While the effect of routine use of Prevnar (7-valent) in infants and young children has been dramatic, with a near-total elimination of the serotypes contained in this vaccine, an increase in other serotypes causing IPD has been observed (as an increasing percentage of residual disease). Data from Canadian surveillance systems (National Centre for Streptococcus [NCS]; Immunization Monitoring Program, Active [IMPACT]; and Institut National de Santé Publique du Québec [INSPQ]) showed that serotypes 19A, 6A and 3 have emerged as the predominant pneumococcal serotypes causing IPD in Canadian children, accounting for approximately one-third of the residual IPD in 2007 in children <5 years of age. Compounding the issue of the predominance of emerging serotype 19A is that it is increasingly likely to be nonsusceptible to commonly used first-line antimicrobial agents.
Serotype surveillance of invasive S. pneumoniae performed by the National Microbiology Laboratory in 2010 to establish a baseline serotype distribution in Canada during introduction of Prevnar 13 revealed that serotypes 19A, 7F and 3 were the most common serotypes in children, accounting for 57% of all invasive isolates in <2 year olds, 62% in 2-4 year olds and 45% in 5-14 year olds. Prevnar 13 serotypes represented 65%, 71% and 61% of pneumococci isolated from <2 year olds, 2-4 year olds, and 5-14 year olds, respectively.
Following Prevnar 13 introduction in the Calgary area in mid 2010, the overall pneumococcal nasopharyngeal colonization rate in healthy children declined from 19% in 2003-2006 to 13% in 2010-2012 (p<0.001), and colonization with serotype 19A decreased from 18% of all serotypes in 2010 to 4% in 2012. Children who received 2 or more doses of either Prevnar (7-valent) or Prevnar 13 had reduced odds of colonization with any pneumococcus in adjusted logistic regression (Odds ratio: 0.75; 95% CI: 0.63-0.9).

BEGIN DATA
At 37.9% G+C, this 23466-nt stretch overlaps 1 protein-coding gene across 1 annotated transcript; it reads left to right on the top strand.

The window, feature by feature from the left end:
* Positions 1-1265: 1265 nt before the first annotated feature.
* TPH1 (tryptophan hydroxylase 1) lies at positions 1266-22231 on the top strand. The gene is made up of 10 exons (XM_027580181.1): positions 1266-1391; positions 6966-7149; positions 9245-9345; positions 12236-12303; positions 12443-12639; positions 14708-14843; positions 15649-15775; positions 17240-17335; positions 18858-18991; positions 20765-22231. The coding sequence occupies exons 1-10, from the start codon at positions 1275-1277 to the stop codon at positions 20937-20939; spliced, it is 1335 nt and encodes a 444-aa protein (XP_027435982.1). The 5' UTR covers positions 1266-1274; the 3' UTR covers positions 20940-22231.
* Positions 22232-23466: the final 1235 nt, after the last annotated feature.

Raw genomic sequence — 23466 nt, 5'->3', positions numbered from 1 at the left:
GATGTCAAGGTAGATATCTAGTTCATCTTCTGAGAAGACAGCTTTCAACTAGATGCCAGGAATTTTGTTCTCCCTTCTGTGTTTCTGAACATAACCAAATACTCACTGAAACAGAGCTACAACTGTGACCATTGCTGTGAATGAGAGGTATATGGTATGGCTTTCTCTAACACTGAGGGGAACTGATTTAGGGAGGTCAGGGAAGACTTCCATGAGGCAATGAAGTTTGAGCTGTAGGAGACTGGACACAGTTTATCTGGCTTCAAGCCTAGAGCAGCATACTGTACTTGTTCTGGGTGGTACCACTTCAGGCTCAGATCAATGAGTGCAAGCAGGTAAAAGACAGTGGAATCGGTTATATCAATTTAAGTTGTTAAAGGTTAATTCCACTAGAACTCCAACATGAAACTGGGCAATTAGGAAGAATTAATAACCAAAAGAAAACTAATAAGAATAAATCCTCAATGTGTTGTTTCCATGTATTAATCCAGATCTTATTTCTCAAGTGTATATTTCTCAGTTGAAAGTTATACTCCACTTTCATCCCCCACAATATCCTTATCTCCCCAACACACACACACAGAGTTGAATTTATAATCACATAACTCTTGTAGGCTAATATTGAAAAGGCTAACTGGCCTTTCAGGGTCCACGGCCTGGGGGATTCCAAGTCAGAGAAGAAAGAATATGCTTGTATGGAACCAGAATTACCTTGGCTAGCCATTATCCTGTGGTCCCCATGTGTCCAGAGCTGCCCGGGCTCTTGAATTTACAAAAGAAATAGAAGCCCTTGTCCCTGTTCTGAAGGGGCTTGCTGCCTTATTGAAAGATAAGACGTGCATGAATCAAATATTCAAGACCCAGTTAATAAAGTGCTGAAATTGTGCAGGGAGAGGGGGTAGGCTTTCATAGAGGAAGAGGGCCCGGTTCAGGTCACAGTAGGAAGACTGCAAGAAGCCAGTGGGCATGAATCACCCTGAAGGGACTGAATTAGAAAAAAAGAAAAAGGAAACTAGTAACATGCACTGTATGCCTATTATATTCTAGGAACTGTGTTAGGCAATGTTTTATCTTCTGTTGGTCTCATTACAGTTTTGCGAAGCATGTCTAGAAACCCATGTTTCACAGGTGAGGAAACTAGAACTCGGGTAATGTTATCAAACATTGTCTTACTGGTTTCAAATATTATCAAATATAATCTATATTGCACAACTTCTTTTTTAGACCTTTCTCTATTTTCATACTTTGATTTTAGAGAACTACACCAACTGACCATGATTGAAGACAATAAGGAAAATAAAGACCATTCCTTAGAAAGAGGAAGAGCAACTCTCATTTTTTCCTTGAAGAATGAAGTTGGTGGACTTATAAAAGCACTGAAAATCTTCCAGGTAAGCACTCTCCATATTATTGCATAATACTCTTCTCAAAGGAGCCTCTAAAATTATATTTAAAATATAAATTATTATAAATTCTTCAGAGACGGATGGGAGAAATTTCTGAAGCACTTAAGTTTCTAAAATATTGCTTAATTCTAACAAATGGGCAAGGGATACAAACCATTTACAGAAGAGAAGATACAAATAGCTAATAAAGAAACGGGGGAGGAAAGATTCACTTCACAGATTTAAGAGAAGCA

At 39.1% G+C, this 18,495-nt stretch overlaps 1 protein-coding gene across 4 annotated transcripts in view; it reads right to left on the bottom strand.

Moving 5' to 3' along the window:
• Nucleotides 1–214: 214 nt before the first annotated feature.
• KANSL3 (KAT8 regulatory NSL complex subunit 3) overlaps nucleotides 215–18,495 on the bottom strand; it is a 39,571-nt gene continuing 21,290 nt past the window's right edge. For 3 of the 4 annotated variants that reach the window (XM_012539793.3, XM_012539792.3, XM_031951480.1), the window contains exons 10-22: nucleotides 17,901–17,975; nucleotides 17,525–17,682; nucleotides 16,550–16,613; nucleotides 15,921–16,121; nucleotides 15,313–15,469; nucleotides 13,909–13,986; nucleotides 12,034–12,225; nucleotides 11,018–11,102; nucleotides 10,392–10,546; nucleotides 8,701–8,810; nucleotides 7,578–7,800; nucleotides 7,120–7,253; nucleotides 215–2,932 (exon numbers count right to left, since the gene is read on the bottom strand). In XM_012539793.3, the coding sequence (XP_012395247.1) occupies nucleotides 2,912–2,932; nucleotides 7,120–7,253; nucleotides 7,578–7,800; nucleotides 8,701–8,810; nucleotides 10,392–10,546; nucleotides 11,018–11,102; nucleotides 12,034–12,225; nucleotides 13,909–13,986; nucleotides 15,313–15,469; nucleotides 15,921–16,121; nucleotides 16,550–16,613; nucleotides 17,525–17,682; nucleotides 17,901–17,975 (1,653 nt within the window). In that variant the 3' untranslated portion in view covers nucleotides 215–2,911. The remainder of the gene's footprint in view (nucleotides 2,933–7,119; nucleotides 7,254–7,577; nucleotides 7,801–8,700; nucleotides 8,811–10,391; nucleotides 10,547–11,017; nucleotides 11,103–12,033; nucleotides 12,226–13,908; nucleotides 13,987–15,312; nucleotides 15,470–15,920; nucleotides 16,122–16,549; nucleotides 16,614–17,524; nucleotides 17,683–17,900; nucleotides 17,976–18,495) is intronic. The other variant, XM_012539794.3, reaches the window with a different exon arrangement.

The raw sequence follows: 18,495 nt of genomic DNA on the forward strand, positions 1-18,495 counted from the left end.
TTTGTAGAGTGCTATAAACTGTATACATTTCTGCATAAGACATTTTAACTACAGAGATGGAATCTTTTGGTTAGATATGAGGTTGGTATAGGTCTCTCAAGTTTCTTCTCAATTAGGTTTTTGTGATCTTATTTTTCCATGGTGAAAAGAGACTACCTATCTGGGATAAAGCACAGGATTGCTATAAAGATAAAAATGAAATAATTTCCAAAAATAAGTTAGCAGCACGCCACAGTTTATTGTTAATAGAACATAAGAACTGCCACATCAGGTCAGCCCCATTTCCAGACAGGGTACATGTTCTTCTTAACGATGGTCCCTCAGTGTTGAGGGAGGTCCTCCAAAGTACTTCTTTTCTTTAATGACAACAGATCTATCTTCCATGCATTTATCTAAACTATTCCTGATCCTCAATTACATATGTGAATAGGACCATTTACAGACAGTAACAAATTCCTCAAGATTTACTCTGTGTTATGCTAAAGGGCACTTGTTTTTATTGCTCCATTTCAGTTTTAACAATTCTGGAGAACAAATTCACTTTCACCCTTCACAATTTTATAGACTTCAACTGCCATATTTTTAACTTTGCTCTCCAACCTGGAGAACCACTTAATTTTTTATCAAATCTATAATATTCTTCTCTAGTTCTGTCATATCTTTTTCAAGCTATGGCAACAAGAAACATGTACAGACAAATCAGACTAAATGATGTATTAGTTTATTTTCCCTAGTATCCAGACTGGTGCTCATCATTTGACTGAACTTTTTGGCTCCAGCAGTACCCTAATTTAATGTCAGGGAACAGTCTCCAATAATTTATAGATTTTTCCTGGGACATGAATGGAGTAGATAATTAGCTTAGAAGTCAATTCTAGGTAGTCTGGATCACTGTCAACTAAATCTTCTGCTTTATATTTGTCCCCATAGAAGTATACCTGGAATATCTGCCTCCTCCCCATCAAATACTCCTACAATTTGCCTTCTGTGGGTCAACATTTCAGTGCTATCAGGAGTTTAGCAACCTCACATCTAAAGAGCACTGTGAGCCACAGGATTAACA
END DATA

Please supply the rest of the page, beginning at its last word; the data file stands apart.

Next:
Prior to the introduction of Prevnar (7-valent) into the National Immunization Program (NIP), the IPD incidence for Canadian adults aged 65 years and older ranged from 16 to 31 per 100,000. A ten-year population-based surveillance of all cases of invasive pneumococcal infection occurring in the Calgary Health Region reported a decrease of 92% in 2007 vs. 1998-2001 in Prevnar (7-valent) serotypes among adults 65 years and older suggesting a herd immunity, a phenomenon that occurs via interruption of transmission of disease to otherwise susceptible populations. However, the incidence of IPD in adults, especially the elderly, has remained high, ranging from 23 per 100,000 to 29.4 per 100,000. Although the incidence estimates among adults younger than 65 are lower than those among adults older than 65, IPD represents a major public health burden among younger adults as well.
Canadian serotype surveillance performed by the National Microbiology Laboratory in 2010 revealed that serotypes 19A, 7F and 3 were the most common serotypes in adults, accounting for 44% of invasive S. pneumoniae isolates in 15-49 year olds, 41% in 50-64 year olds and 36% in ≥65 year olds. Prevnar 13 serotypes represented 60%, 53% and 49% of pneumococci isolated from 15-49 year olds, 50-64 year olds, and ≥65 year olds, respectively.